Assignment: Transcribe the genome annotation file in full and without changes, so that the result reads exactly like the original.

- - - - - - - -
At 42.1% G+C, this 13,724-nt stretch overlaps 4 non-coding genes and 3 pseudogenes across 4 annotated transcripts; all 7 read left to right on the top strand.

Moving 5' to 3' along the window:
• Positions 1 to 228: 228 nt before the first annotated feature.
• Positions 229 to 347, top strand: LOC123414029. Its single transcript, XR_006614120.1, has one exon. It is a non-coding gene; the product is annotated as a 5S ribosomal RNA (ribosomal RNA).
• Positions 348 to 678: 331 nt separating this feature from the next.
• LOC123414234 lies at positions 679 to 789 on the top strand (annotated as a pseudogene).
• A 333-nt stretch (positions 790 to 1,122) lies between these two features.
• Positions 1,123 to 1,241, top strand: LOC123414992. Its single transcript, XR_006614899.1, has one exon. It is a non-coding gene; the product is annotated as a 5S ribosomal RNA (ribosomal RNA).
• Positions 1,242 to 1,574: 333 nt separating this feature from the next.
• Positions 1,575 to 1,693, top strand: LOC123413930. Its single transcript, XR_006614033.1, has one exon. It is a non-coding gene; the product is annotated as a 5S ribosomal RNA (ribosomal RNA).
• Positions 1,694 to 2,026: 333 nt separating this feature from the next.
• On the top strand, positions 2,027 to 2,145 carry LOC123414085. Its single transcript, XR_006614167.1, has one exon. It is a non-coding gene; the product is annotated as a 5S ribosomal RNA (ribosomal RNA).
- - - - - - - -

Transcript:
At 42.1% G+C, this 13,724-nt stretch overlaps 4 non-coding genes and 3 pseudogenes across 4 annotated transcripts; all 7 read left to right on the top strand.

Moving 5' to 3' along the window:
• Positions 1 to 228: 228 nt before the first annotated feature.
• Positions 229 to 347, top strand: LOC123414029. Its single transcript, XR_006614120.1, has one exon. It is a non-coding gene; the product is annotated as a 5S ribosomal RNA (ribosomal RNA).
• Positions 348 to 678: 331 nt separating this feature from the next.
• LOC123414234 lies at positions 679 to 789 on the top strand (annotated as a pseudogene).
• A 333-nt stretch (positions 790 to 1,122) lies between these two features.
• Positions 1,123 to 1,241, top strand: LOC123414992. Its single transcript, XR_006614899.1, has one exon. It is a non-coding gene; the product is annotated as a 5S ribosomal RNA (ribosomal RNA).
• Positions 1,242 to 1,574: 333 nt separating this feature from the next.
• Positions 1,575 to 1,693, top strand: LOC123413930. Its single transcript, XR_006614033.1, has one exon. It is a non-coding gene; the product is annotated as a 5S ribosomal RNA (ribosomal RNA).
• Positions 1,694 to 2,026: 333 nt separating this feature from the next.
• On the top strand, positions 2,027 to 2,145 carry LOC123414085. Its single transcript, XR_006614167.1, has one exon. It is a non-coding gene; the product is annotated as a 5S ribosomal RNA (ribosomal RNA).